Second, comes the Rodete, or Tub-mill. The water enters the tub through a slit on the side where the channel is built, and hits a cross of wood that is connected to the axle (which in turn directly drives the grindstone above). There is no bottom to the barrel so water passes through easily. The main advantage of these is that they can work underwater - when the river swells during winter this is useful.
Third, and probably the most plentiful in the county is the horizontal rodizio watermill, which uses a design that is used in Nepal, Palestine, Shetland Islands, Ireland and loads of other places. A design that has worked since about the 3rd Century. Here it is known as the Moinho de Montanha (the mountain mill).
I went to look at so many watermills in this county of , 40 times smaller than South Yorkshire in England, yet with over 663 watermills registered in 1941. That means there used to be one watermill for every 30 people around here. Impressive. But given the state of the roads in the old days not that surprising. Everything had to be produced and processed locally. How communications changes technology...
Next I looked at the history of horizontal watermills (as these make up the vast majority around here). There's some fiery debate raging about where they first emerged, but I sided with the voices that sounded most informed, as articulated in Bethold Moog's seminal work on this subject. Referring to various historians over the centuries he argues that the first watermill was indeed horizontal: obvious really as it's much simpler than the vertical type given the direct axle (no gearing needed from horizontal axle to vertical grinding shaft). He also shows that they most probably first emerged somewhere in China or the Himalayas (Asia Minor wherever that is).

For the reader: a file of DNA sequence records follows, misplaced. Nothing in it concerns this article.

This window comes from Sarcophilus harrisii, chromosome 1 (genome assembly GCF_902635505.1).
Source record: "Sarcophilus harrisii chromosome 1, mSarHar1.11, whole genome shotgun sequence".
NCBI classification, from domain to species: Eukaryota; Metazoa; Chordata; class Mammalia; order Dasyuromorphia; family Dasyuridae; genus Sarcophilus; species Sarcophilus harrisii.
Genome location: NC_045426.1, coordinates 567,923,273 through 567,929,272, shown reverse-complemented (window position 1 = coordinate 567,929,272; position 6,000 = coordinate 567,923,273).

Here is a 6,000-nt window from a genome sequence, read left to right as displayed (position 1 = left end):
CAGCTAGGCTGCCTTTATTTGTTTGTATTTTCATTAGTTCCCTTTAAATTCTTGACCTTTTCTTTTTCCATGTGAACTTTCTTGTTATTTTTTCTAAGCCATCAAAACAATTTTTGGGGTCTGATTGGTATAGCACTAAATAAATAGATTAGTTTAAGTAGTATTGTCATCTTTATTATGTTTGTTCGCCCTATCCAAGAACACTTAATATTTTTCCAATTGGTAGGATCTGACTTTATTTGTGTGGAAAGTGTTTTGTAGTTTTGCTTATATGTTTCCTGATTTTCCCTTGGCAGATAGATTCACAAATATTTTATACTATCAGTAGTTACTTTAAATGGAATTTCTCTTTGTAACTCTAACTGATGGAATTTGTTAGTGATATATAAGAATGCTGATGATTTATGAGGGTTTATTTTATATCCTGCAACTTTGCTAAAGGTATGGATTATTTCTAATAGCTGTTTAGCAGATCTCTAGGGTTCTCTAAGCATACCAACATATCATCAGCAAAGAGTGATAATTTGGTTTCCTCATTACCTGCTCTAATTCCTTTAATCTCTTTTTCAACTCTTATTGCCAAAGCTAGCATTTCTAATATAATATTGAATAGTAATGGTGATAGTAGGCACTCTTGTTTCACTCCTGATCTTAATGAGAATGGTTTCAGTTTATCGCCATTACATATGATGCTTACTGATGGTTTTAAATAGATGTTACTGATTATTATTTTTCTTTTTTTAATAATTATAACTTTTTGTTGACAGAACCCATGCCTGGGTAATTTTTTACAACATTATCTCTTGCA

It took centuries before European peasantry got their head around milling. We're told that it was the Romans with their famous engineering team who were responsible for adapting watermill technology and spreading it accross their pillaged nations. They also came up with gearing and vertical watermills.
It's interesting to see from Moog's map of the spread of horizontal watermills around Europe how many areas were left out: most of Northern Europe seem to have opted for vertical mills, while Southern Europe, Scandanavia, Ireland, NW Scotland and her islands went horizontal.
Other watermill scholars (Lucas, et al, 1953) talk about how the emergence of the feudal system around the 10th and 11th century imposed regulations to prevent home-grinding of corn to ensure the monopoly of the centralised and taxable milling services of the Lords (the Lodge). Typical! And amazing to see how this never happened in Portugal, where every second family had their own mill. It seems this happened all over Southern Europe. Were the local lords too unorganised or just left-leaning liberals? In any case, the vertical watermill with its higher power output clearly went on to become the "workhorse of European industry" until the industrial revolution.
So that's more or less it for the first chapter summary. Next installment looks at how power is generated from water, different types of hydro turbine and which could be most suitable for traditional watermills. I may need some prodding to sit down and actually get it out there...